Psalm 106:19-20, 21-22, 23
At the end of today’s Gospel Jesus affirms that Moses will accuse the Jewish people. This is because they have placed their hope in Moses and in the law given by Moses. What they do not see, however, is that Jesus perfectly fulfills what Moses wrote about him; as Moses is traditionally considered the author of the Pentateuch, the first five books of the Bible.
If we look at the book of Genesis, we see that Jesus is the New Adam, the eternal Son of God and the one who will restore the human race. He is savior promised after the fall of man (3:14). Jesus is New Abel, the just one who offers a pleasing sacrifice to God. Jesus is the New Noah, who saves humanity from the flood of death by fulfilling the will of the Father. Jesus is the descendant of Abraham, through whom all nations are blessed. Jesus is the New Isaac, the son of Abraham and the Son of God, who is sacrificed for our sins. Jesus is the New Jacob, who calls and appoints twelve men to be his apostles in order to reestablish the twelve tribes of Israel.
If we look at the books of Exodus and Deuteronomy, Jesus appears as the New Moses, chosen by God to lead the people of Israel out of the slavery of sin and death. Moses gave the people the old law; Jesus gives the people the New Law. Moses gave the people manna from heaven and water from the rock; Jesus gives himself as heavenly food and is himself the rock from which flows the water of eternal life. Moses was allowed to see God’s back (Exodus 33:23); Jesus beholds the face of God eternally. Finally, God promises to send a prophet like Moses to the people (Deut 18:15) and Jesus is that prophet.
In the first reading, Moses intercedes for the people, who had entered into a covenant with God at the foot of Mount Sinai. The people broke the covenant almost immediately by worshiping the golden calf, falsely claiming that it and not the Lord God led them out of Egypt. They exchanged the glory of God for the image of a grass-eating bullock. In his prayer of intercession, Moses recalls the covenant promises made to Abraham, Isaac and Jacob. God is faithful to his promises and relents in punishing the people. God is merciful and will ultimately send his Son to redeem the people, fulfill the covenant promises made to Abraham, and lead the people on a New Exodus to the Promised Land of heaven.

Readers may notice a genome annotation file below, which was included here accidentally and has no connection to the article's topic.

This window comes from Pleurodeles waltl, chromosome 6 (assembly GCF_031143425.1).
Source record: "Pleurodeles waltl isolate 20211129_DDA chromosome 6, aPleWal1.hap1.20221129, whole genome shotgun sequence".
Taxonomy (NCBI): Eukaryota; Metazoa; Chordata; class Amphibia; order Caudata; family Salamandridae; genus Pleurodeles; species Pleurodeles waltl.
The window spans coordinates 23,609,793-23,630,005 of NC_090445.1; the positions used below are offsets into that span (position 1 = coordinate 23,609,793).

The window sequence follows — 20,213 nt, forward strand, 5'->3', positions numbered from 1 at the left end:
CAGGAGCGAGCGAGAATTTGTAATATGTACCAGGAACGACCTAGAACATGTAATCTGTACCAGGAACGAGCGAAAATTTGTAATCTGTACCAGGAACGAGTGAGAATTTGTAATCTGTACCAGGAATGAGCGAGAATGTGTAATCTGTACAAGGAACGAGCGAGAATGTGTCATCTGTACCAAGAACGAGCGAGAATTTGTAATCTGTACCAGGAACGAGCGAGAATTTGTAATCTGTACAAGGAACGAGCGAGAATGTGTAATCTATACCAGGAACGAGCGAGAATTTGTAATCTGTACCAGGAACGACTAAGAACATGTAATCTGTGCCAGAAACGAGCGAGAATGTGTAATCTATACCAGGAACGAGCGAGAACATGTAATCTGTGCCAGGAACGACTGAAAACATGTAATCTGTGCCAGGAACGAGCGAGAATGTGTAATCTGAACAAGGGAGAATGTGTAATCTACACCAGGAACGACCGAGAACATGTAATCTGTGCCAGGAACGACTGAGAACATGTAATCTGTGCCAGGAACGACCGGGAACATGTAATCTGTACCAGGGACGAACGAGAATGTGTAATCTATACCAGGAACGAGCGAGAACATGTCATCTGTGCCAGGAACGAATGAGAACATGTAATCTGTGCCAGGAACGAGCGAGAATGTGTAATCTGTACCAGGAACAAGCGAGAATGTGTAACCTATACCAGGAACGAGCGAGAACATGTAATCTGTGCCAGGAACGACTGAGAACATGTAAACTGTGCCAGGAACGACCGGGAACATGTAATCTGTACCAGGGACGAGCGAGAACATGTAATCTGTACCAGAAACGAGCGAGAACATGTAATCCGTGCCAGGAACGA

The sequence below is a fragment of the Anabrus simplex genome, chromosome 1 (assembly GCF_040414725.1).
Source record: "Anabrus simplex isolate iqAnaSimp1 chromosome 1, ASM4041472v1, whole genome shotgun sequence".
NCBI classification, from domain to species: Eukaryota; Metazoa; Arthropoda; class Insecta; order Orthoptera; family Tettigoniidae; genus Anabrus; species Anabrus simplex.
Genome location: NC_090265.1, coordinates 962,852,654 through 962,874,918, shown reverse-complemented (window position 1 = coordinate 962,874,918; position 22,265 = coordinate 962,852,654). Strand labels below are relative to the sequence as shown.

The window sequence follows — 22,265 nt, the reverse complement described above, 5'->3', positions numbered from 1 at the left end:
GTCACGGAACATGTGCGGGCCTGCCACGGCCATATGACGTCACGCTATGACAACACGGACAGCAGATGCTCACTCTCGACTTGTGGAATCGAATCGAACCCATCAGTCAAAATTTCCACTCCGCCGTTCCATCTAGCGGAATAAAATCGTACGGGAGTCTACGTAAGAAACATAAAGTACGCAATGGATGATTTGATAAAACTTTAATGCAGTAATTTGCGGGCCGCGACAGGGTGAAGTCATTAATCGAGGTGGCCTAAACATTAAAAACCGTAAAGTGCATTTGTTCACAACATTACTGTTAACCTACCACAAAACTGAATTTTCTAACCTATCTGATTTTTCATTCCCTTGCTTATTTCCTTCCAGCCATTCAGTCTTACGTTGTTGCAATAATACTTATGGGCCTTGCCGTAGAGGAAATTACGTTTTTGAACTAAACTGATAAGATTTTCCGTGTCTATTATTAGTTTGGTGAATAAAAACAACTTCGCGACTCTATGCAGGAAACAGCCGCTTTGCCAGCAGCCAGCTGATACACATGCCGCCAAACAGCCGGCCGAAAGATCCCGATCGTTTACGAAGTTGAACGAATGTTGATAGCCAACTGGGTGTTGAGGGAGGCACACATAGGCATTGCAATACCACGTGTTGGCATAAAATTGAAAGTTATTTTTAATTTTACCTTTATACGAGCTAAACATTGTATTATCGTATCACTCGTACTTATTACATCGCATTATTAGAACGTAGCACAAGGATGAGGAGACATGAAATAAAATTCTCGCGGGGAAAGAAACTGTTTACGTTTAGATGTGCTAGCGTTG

Not only does Jesus refer to the testimony of Moses, he also refers to the testimony of John the Baptist. In the first chapters of the Gospel of John, this testimony is sixfold. First, John testifies that Jesus is the light of men (1:7-8). Second, John bears witness that Jesus ranks before him and identifies Jesus with the Lord (1:15). John is the messenger, the voice in the desert, who prepares the way for Jesus. Third, John points out Jesus to two of his disciples and calls him the Lamb of God who takes away the sin of the world (1:29). This recalls the Book of Exodus and looks forward to the fulfillment of the Passover. Fourth, John testifies that the Spirit descends upon Jesus and remain with him (1:33). Jesus has been anointed by the Spirit and will in turn baptize the people with the Holy Spirit, cleansing them from their sin. Fifth, John bears witness that Jesus is the Son of God (1:34). We saw this theme in yesterday’s Gospel: as Son, Jesus accomplishes the works of the Father, giving life to those who believe in him and judging the people and their good and evil actions. Lastly, John identifies Jesus as the bridegroom (3:27-30). As the “best man”, John leads the bride to the bridegroom when the time for the wedding has come. Just as a bride prepared for her wedding with a ritual washing, so John baptizes the people and prepares them for the coming of the divine wedding. “By identifying Jesus as ‘the bridegroom’ and the Messiah, John is also leading the bride, the people of Israel, to her bridegroom” (B. Pitre, Jesus the Bridegroom, 33-34).
Jesus also refers to a third testimony, greater than those of Moses and John the Baptist, namely, the works that the Father gave the Son to accomplish. These divine works – changing water into wine, healing the official’s son, healing the paralytic, etc… – testify on behalf of Jesus that he is the Son of God and that the Father has sent him. This mission is one of revelation, redemption and recapitulation (CCC 516-518): Jesus reveals the Father and his love for mankind; he redeems the people through his blood on the Cross; and he restores man to his original vocation to share in God’s divine life. In his mission, Jesus does not seek human praise and earthly glory. Jesus seeks only to glorify the Father and bring us to share in that glory.
Readers may contact Father Jason Mitchell at email@example.com.